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Latronico, L; Li, J; Li, L; Longo, F; Loparco, F; Lovellette, M N; Lubrano, P; Magill, J; Maldera, S; Manfreda, A; Marelli, M; Mayer, M; Mazziotta, M N; McEnery, J E; Meyer, M; Michelson, P F; Mirabal, N; Mizuno, T; Moiseev, A A; Monzani, M E; Moretti, E; Morselli, A; Moskalenko, I V; Negro, M; Nuss, E; Ohsugi, T; Omodei, N; Orienti, M; Orlando, E; Ormes, J F; Paneque, D; Perkins, J S; Pesce-Rollins, M; Piron, F; Pivato, G; Porter, T A; Racusin, J L; Rainò, S; Rando, R; Razzaque, S; Reimer, A; Reimer, O; Salvetti, D; Parkinson, P M Saz; Sgrò, C; Simone, D; Siskind, E J; Spada, F; Spandre, G; Spinelli, P; Suson, D J; Tajima, H; Thayer, J B; Thompson, D J; Tibaldo, L; Torres, D F; Troja, E; Uchiyama, Y; Venters, T M; Vianello, G; Wood, K S; Wood, M; Zhu, S; Zimmer, S; Cappellaro, E; Covino, S; Grado, A; Nicastro, L; Palazzi, E; Pian, E; Amati, L; Antonelli, L A; Capaccioli, M; D'Avanzo, P; D'Elia, V; Getman, F; Giuffrida, G; Iannicola, G; Limatola, L; Lisi, M; Marinoni, S; Marrese, P; Melandri, A; Piranomonte, S; Possenti, A; Pulone, L; Rossi, A; Stamerra, A; Stella, L; Testa, V; Tomasella, L; Yang, S; Bazzano, A; Bozzo, E; Brandt, S; Courvoisier, T J -L; Ferrigno, C; Hanlon, L; Kuulkers, E; Laurent, P; Mereghetti, S; Roques, J P; Savchenko, V; Ubertini, P; Singer, L P; Cao, Y; Duggan, G; Kulkarni, S R; Bhalerao, V; Miller, A A; Barlow, T; Bellm, E; Manulis, I; Rana, J; Laher, R; Masci, F; Surace, J; Rebbapragada, U; Cook, D; Van Sistine, A; Sesar, B; Perley, D; Ferreti, R; Prince, T; Kendrick, R; Horesh, A; Golenetskii, S V; Aptekar, R L; Frederiks, D D; Svinkin, D S; Rau, A; von Kienlin, A; Zhang, X; Smith, D M; Cline, T; Krimm, H; Doi, M; Fujisawa, K; Kawabata, K S; Morokuma, T; Motohara, K; Tanaka, M; Ohta, K; Yanagisawa, K; Yoshida, M; Rabinowitz, D; Ellman, N; Rostami, S; Bode, M F; Collins, C A; Copperwheat, C M; Darnley, M J; Galloway, D K; Gomboc, A; Kobayashi, S; Mazzali, P; Mundell, C G; Piascik, A S; Pollacco, Don; Steele, I A; Ulaczyk, K; Fender, R P; Jonker, P G; Rowlinson, A; Stappers, B W; Wijers, R A M J; Gorbovskoy, E; Tyurina, N; Kornilov, V; Balanutsa, P; Kuznetsov, A; Buckley, D; Rebolo, R; Serra-Ricart, M; Israelian, G; Budnev, N M; Gress, O; Ivanov, K; Poleshuk, V; Tlatov, A; Yurkov, V; Serino, M; Negoro, H; Nakahira, S; Mihara, T; Tomida, H; Ueno, S; Tsunemi, H; Matsuoka, M; Feng, L; Franzen, T M O; Gaensler, B M; Johnston-Hollitt, M; Kaplan, D L; Morales, M F; Tingay, S J; Wayth, R B; Williams, A; Chambers, K C; Smith, K W; Huber, M E; Young, D R; Wright, D E; Coughlin, M; Schultz, A; Denneau, L; Flewelling, H; Magnier, E A; Primak, N; Rest, A; Sherstyuk, A; Stalder, B; Stubbs, C W; Tonry, J; Waters, C; Willman, M; Campbell, H; Kotak, R; Sollerman, J; Smith, M; Dennefeld, M; Anderson, J P; Botticella, M T; Chen, T -W; Valle, M D; Elias-Rosa, N; Fraser, M; Inserra, C; Kankare, E; Kupfer, T; Harmanen, J; Galbany, L; Guillou, L Le; Lyman, J D; Maguire, K; Mitra, A; Nicholl, M; Razza, A; Terreran, G; Valenti, S; Gal-Yam, A; Ćwiok, M; Mankiewicz, L; Opiela, R; Zaremba, M; Żarnecki, A F; Schmidt, B P; Wolf, C; Yuan, F; Kennea, J A; Burrows, D N; Campana, S; Cenko, S B; Giommi, P; Marshall, F E; Nousek, J; O'Brien, P; Osborne, J P; Palmer, D; Perri, M; Racusin, J; Siegel, M; Tagliaferri, G; Turpin, D; Laugier, R; Zadko,; Observatory, Algerian National; Peñuela, T; Macri, L M; Oelkers, R J; Lambas, D G; Vrech, R; Cabral, J; Colazo, C; Dominguez, M; Sanchez, B; Gurovich, S; Lares, M; Marshall, J L; DePoy, D L; Padilla, N; Pereyra, N A; Benacquista, M; Key, J S; Wiersema, K; Levan, A J; Steeghs, D; Hjorth, J; Fynbo, J P U; Malesani, D; Milvang-Jensen, B; Watson, D; Greiner, J; Irwin, M; Fernandez, C G; McMahon, R G; Banerji, M; Gonzalez-Solares, E; Schulze, S; Postigo, A de U; Thoene, C C; Cano, Z; Rosswog, S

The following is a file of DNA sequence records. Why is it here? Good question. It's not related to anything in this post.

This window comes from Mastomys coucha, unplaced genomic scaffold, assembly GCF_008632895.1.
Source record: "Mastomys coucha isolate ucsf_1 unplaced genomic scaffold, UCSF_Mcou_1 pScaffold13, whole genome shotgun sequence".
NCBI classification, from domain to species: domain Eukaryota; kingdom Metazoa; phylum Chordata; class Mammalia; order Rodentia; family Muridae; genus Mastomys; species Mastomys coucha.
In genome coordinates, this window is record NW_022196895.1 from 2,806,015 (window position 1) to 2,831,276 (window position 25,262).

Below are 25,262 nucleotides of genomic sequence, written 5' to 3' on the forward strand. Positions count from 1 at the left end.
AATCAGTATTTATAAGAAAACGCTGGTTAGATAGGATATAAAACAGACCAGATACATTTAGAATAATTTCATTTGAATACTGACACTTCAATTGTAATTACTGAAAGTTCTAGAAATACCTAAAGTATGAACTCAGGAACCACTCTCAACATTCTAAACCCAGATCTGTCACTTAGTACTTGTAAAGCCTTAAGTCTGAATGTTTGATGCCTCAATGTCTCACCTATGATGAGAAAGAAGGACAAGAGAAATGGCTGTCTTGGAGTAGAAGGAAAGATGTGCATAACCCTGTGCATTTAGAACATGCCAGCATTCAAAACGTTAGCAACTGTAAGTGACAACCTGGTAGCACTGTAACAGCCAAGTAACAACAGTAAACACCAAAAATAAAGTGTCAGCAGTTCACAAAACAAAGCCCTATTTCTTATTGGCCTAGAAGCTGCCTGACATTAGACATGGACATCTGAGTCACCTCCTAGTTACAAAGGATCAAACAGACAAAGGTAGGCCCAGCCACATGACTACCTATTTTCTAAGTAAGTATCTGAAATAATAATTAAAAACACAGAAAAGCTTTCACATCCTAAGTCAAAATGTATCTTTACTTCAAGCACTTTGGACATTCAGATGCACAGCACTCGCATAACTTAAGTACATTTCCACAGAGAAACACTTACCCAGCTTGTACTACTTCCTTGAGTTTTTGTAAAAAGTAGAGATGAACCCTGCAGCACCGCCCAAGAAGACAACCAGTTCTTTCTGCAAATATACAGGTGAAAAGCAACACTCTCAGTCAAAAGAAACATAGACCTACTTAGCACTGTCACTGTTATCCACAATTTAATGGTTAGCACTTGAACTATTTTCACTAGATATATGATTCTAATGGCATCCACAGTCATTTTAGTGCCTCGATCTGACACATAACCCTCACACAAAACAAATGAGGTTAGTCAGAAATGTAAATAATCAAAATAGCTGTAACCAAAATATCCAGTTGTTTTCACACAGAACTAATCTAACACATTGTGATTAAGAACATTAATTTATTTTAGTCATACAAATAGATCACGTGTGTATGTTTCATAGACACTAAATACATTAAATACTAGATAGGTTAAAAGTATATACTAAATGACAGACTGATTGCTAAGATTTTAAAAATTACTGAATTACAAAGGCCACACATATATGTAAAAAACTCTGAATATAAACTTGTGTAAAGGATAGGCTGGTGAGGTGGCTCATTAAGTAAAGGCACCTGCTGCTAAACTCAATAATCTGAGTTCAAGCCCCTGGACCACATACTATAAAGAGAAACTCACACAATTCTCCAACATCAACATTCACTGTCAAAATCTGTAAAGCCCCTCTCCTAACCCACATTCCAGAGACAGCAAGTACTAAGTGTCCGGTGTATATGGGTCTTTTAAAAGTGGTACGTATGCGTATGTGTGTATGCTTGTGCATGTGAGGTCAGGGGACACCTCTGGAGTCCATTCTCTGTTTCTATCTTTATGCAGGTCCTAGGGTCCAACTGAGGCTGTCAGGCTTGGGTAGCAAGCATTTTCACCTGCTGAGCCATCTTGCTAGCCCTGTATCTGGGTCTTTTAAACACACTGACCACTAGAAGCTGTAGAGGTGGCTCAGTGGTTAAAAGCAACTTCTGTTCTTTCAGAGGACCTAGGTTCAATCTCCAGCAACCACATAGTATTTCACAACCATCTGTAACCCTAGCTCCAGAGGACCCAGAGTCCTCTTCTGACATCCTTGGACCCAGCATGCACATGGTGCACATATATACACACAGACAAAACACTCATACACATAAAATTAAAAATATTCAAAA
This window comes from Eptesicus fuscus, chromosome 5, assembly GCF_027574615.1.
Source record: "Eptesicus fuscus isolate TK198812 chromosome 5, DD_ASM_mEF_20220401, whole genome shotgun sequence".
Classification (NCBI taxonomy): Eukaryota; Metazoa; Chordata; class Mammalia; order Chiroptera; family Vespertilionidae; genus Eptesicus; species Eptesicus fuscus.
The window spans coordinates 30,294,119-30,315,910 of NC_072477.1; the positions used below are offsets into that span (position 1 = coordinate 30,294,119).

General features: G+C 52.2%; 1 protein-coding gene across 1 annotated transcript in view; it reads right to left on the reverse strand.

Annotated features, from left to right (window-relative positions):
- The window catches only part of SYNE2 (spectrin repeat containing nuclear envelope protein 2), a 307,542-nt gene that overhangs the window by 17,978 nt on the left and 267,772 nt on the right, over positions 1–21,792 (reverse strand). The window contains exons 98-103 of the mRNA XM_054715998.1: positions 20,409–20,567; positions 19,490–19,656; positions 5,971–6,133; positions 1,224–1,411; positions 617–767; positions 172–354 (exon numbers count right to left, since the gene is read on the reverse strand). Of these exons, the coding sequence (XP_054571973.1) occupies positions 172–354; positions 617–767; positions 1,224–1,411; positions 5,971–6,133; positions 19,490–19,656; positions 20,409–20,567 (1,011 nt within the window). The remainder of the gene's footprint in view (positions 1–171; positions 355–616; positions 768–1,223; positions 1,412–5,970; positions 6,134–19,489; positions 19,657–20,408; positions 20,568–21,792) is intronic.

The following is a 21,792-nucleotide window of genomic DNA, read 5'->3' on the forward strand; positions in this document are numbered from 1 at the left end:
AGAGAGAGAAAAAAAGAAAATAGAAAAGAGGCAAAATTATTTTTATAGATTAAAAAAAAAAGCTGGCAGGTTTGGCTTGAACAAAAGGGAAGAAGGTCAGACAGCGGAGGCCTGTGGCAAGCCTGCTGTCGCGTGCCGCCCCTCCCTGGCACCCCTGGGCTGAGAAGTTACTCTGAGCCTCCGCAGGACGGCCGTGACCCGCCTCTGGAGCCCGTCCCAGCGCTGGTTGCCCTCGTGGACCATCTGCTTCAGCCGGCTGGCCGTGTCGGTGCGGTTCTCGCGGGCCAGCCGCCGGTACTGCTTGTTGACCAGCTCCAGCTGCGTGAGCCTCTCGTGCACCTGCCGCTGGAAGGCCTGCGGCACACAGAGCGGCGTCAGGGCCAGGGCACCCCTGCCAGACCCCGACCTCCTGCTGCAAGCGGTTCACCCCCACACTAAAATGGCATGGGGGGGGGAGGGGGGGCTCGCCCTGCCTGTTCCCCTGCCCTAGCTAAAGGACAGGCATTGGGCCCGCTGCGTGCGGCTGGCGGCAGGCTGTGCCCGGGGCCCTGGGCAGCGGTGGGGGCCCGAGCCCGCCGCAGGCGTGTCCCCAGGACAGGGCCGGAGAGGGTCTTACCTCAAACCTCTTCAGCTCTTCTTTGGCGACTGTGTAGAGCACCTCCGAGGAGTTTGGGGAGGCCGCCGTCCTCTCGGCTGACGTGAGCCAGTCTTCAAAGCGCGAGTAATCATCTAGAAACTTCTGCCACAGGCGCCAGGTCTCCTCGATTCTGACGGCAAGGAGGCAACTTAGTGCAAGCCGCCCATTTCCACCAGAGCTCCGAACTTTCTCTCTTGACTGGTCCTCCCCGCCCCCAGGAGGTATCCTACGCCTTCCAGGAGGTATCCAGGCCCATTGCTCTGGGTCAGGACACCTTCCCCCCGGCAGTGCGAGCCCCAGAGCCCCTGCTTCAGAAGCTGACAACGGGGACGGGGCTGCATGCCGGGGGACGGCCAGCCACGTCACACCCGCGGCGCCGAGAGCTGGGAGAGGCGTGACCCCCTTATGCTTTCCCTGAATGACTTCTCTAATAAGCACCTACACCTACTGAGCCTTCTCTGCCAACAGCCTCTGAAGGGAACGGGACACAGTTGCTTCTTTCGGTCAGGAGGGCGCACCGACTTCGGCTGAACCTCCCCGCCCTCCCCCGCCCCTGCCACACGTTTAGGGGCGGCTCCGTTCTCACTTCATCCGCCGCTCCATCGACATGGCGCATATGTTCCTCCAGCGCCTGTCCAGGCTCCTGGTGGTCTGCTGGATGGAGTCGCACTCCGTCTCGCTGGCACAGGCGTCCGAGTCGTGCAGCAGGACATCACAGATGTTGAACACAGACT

2016-01-01